Revisiting John Green’s Novel The Fault in Our Stars
With the upcoming release of The Fault in Our Stars movie starring Shailene Woodley and Ansel Elgort, I think we should have a little revisit of the 2012 novel it’s based on. You know, to refresh readers and prepare them for the ugly crying they’ll be doing in the theater. I mean, I teared up just watching the trailer.
The Fault in Our Stars
Author: John Green
Publisher: Dutton Books
Release Date: January 2012
Genre: Young Adult
Length: 318 pages (Hardcover)
John Green’s prose is gorgeous: it’s smart, quirky, charming, devastating, and everything you could ever want in a YA novel. It’s full of profound thoughts on the human condition, but it is also really funny and sweet. It will pull at your heartstrings one second and make you cackle with laughter the next. There wasn’t a single character or sentence that was unnecessary, each word carefully placed to pull you in and never let you go.
Hazel Grace Lancaster is 16 and she has terminal cancer. At 12 years old, she was ready to die, but a medical miracle saves her life. She’s alive but clinically depressed, so her doctor sends her to a kids-with-cancer support group. Here, she meets Augustus Waters, a fellow cancer survivor. They are both highly mature, intelligent, charming; they’re kindred spirits. And of course, they fall in love. Together they face life head-on, and the result is both beautiful and devastating.
As you can probably guess from a novel about two kids who fall in love and who both, sadly, have cancer, this novel will make you cry. But it will also make you laugh and I fell in love with these characters just as they were falling in love with each other. Hazel Grace and Gus are two of the most mature characters in a YA novel that I’ve ever read. Some people didn’t like them because they don’t act like normal teenagers, but I think it’s safe to say that being 16 and fighting cancer makes you officially NOT normal. These characters are real, like you-could-meet-them-in-real-life real, and this is part of the reason this novel is just so hard to read at times (Make sure you have at least one box of tissues with you when you start reading). I thought the way they confronted the questions of the human condition (Will I be remembered? Does my life have meaning?) to be both genuine and relatable. I’ve definitely contemplated these questions, but I can’t say I’ve ever faced death while doing so. I will never forget this book for reminding me to never give up, to live my life to the fullest, and to love like I was dying. This is a story that deserves to be read, and I am so glad I did (every time).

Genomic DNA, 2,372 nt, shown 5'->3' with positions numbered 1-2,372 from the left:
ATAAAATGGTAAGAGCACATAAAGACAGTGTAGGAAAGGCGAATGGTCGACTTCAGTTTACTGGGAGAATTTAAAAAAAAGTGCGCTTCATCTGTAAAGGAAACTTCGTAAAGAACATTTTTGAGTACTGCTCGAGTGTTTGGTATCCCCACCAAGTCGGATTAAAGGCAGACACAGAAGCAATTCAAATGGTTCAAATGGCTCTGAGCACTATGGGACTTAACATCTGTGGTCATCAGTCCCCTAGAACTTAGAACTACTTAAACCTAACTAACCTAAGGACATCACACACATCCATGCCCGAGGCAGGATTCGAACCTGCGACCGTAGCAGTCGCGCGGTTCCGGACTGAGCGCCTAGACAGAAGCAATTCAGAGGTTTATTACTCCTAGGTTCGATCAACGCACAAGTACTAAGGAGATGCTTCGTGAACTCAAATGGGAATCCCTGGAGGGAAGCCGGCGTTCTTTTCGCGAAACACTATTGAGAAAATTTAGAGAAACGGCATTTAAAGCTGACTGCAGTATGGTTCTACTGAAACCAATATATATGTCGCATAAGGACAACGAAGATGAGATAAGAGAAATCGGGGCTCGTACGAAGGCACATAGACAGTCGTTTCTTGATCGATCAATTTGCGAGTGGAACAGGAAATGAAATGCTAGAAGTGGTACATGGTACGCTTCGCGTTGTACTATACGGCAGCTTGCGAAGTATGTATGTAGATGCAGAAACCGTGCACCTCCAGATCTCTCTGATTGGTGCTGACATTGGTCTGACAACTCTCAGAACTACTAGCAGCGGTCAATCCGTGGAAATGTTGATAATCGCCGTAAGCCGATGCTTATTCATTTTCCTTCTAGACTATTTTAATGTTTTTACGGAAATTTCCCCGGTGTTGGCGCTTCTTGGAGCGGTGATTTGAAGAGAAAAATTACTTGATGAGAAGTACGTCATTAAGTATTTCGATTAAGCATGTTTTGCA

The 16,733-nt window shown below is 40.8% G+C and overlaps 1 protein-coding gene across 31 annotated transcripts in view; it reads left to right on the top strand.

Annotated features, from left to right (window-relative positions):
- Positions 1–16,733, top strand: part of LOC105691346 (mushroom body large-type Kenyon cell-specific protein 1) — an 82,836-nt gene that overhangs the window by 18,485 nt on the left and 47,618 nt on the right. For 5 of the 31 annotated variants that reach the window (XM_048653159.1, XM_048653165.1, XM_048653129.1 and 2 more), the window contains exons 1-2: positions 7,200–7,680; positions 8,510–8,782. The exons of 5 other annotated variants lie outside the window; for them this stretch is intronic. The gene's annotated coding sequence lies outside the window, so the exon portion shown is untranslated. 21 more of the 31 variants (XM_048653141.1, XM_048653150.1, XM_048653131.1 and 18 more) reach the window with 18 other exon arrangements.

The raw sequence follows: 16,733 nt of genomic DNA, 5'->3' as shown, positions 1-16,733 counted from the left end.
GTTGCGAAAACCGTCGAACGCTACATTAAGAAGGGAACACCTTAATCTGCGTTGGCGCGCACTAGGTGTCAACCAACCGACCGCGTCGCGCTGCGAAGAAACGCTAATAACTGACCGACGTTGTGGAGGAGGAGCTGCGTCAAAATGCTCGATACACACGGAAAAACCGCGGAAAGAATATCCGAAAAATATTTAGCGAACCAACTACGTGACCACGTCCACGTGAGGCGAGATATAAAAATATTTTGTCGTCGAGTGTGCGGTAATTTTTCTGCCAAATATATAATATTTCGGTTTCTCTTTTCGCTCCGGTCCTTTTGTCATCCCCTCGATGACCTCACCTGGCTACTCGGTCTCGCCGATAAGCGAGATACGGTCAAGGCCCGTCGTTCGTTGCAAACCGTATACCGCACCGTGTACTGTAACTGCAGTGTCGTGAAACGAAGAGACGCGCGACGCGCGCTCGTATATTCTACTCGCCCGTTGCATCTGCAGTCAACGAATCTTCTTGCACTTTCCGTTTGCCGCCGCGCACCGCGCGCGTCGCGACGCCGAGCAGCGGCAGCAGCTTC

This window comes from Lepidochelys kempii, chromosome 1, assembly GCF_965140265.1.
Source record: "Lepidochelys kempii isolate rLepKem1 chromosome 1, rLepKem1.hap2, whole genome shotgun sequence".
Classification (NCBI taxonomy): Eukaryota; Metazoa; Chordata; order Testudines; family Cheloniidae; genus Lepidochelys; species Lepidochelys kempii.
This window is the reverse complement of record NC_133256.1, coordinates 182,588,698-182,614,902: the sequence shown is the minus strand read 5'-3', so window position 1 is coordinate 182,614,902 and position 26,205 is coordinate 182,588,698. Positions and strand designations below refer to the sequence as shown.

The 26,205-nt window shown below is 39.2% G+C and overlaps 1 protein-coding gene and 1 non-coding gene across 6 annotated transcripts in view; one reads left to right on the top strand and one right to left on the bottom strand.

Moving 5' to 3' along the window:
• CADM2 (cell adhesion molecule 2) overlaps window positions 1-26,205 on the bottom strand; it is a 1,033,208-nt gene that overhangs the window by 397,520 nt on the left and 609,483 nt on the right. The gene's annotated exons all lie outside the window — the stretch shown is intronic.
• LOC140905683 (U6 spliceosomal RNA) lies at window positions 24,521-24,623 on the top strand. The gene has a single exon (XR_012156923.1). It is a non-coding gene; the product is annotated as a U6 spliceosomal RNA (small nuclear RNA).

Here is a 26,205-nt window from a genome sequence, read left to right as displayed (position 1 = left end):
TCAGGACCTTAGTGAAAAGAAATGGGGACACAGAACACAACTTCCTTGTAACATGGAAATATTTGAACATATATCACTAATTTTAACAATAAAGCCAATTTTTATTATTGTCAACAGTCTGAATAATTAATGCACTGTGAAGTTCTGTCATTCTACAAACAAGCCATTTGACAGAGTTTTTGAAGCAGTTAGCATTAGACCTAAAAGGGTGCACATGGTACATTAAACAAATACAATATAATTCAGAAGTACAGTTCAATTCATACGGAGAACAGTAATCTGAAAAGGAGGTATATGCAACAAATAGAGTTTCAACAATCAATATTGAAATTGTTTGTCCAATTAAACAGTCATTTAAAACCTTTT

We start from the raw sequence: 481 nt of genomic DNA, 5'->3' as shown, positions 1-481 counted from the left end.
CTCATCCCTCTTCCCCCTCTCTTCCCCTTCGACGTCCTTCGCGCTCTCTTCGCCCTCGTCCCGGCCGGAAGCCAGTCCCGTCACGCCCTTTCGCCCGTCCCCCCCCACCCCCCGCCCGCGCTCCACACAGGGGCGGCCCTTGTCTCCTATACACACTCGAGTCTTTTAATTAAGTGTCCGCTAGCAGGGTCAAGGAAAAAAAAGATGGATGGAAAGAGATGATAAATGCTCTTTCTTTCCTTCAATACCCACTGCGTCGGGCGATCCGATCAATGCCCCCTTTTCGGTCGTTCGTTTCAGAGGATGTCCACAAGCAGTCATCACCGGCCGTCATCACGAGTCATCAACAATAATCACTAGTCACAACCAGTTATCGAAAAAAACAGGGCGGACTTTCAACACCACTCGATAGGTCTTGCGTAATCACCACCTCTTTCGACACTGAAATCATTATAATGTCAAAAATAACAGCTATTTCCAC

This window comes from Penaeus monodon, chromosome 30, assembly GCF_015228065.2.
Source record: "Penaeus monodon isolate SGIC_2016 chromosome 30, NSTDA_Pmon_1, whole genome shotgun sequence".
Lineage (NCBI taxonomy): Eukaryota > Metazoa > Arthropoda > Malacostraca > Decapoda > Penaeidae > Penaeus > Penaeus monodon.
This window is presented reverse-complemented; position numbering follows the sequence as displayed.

If you haven’t read TFiOS, please do it. For me. For yourself. For Hazel Grace and Augustus Waters. And then get prepared: buy some boxes of tissues and get ready to ugly cry with the rest of us on June 6. Okay? Okay.
Also, check out the trailer for the movie adaptation!
Three other titles TFiOS is similar to:
The Perks of Being a Wallflower by Stephen Chbosky
Just Listen by Sarah Dessen
The Curious Incident of the Dog in the Night-Time by Mark Haddon